In 2002, Redford expanded his factory by constructing an approximately 1,900-square-foot building. Working alone,

he laid approximately 3,500 12-inch cinderblocks for the building, which took about a year and a half to complete. Over the years, Redford has slowly purchased more and more machinery. The factory

is currently equipped with a Marmoelettromeccanica America bridge saw from Regent Stone Products, two Marmoelettromeccanica Master 3500 diamond routers, which are also from Regent Stone Products, a 2-ton overhead crane from Thomas M. Brown Co. in South Carolina, several Flex and Makita hand-held water-fed polishers, two Alpha hand-held air driven tools and a Wiggins forklift.

Redford, being a naturalist, does not see the point in using faux stone. “I want nothing to do with it,” he said. “There are so many beautiful natural stones that God has created. When I visit quarries and shops, I literally have to be dragged out because I am so mesmerized by the beauty of the stones -- especially marble, granite and onyx. I have been blessed with this talent and capability to visualize a job before its been completed, which has allowed me to provide such quality work.”

As the owner of a mom-and-pop shop, Redford, like most shop owners, encounters problems on a daily basis. “As a small shop, we still have to compete with bigger shops that have been in business longer,” he said. Currituck Stone Inc.'s factory is not yet equipped with CNC machinery, but in the near future, Redford plans to make the valuable investment. He also hopes to purchase a Marmo Meccanica 711M flat edge polisher machine because he feels it would be cost- and time-efficient. “If I could afford all the necessary tools required for the job, all at once, I probably wouldn't be doing stonework; or any work for that matter,” he said. Over the next few years, Redford

also hopes to build a large showroom/warehouse where he can display and store his marble and granite.

As the manager of the stone yard, Terry's brother-in-law, Al Bobb, drives the company delivery truck and deals with sales and inventory.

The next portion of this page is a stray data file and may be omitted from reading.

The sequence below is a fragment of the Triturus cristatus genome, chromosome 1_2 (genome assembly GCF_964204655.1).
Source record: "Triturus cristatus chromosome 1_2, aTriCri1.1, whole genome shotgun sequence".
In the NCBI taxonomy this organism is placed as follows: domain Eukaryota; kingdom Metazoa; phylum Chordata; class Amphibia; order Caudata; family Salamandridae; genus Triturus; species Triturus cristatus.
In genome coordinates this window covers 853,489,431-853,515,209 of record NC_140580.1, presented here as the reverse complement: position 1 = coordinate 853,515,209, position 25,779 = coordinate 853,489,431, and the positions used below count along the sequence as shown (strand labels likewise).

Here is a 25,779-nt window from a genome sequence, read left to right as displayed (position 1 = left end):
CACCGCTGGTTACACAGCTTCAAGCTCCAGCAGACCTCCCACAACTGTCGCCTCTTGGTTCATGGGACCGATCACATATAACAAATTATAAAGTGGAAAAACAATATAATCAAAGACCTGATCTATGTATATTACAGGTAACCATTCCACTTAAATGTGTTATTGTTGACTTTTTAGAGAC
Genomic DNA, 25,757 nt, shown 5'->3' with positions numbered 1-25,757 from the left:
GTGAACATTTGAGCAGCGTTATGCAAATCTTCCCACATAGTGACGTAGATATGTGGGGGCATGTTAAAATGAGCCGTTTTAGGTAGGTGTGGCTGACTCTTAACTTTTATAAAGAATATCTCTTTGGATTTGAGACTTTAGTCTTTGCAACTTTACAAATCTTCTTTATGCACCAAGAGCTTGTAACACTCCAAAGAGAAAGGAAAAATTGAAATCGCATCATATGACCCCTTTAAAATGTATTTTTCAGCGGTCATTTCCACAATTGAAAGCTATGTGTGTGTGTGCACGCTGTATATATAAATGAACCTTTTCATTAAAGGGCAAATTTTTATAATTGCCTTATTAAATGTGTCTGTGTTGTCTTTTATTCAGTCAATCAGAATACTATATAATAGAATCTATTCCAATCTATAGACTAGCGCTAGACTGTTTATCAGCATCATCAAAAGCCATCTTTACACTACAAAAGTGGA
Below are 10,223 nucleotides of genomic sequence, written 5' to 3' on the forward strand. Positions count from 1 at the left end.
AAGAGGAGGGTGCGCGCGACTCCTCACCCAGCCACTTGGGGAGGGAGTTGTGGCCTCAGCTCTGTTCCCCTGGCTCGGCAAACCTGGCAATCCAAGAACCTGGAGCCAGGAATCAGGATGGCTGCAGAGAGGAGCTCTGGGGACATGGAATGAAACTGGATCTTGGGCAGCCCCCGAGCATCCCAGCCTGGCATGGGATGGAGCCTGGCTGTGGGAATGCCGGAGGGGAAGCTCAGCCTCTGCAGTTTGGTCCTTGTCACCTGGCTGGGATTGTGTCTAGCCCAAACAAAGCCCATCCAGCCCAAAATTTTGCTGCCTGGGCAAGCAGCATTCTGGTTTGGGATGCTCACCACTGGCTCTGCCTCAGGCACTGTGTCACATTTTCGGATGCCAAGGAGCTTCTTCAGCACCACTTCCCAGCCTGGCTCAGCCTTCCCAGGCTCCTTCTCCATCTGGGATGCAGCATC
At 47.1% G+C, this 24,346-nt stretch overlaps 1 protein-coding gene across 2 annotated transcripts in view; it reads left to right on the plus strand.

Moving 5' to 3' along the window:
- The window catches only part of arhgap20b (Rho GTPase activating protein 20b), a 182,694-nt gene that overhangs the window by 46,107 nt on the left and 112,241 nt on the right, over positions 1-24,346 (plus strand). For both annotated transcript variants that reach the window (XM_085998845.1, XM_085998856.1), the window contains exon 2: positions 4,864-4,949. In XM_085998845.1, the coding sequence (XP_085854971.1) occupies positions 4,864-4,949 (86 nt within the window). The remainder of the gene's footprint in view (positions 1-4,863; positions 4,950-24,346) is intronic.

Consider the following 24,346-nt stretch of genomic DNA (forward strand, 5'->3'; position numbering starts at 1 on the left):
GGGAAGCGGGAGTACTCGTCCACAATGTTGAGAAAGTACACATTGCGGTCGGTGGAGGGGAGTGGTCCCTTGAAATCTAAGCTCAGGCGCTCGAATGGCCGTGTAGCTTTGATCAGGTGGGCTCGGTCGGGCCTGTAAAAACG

Recently, the Currituck Stone Inc. crew completed a job for former professional baseball player Steve Farr. “We installed an Indiana limestone mantel above his fireplace,” said Redford. “It was a huge challenge because the piece weighed 1,900 pounds.” However, the company was undaunted by the task, as Redford believes that the more difficult a project is, the better the sense of accomplishment, which he loves.

Currituck Stone Inc. mainly focuses on high-end residential projects, but it is Redford's hope that the company will soon be recognized by the commercial industry. “My goal is not to just focus on one sector of the trade,” he said. “I didn't want to simply focus on marble and granite countertops, or just fireplaces. I want to be able to walk in to a house and complete the whole stone package, the kitchen countertops, the fireplace surrounds, the stone steps stairs, etc. I want to provide a 'one company did it all' type situation.”

The company currently holds many accounts with wholesalers, including Custom Stone in Virginia Beach, VA, Fleet Importers in Portsmouth, VA, and Marva Marble & Granite, Inc. in Suffolk, VA.

“My reward is not just finances, but for the love of what I am doing,” said Redford. “Quality work is not a drop line, but it is a way of life.”

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Currituck Stone
Powells Point, NC
Type of work: Fireplaces, residential kitchen countertops
Machinery: Regent Stone Products/Marmoelettromeccanica America bridge saw; two Regent Stone Products/Marmoelettromeccanica Master 3500 routers; Thomas M. Brown Co., 2-ton overhead crane; Flex and Makita hand-held water-fed polishers; two Alpha hand-held air driven tools
Number of Employees: 7
Production Rate: 1.5 projects (fabricated/installed) per week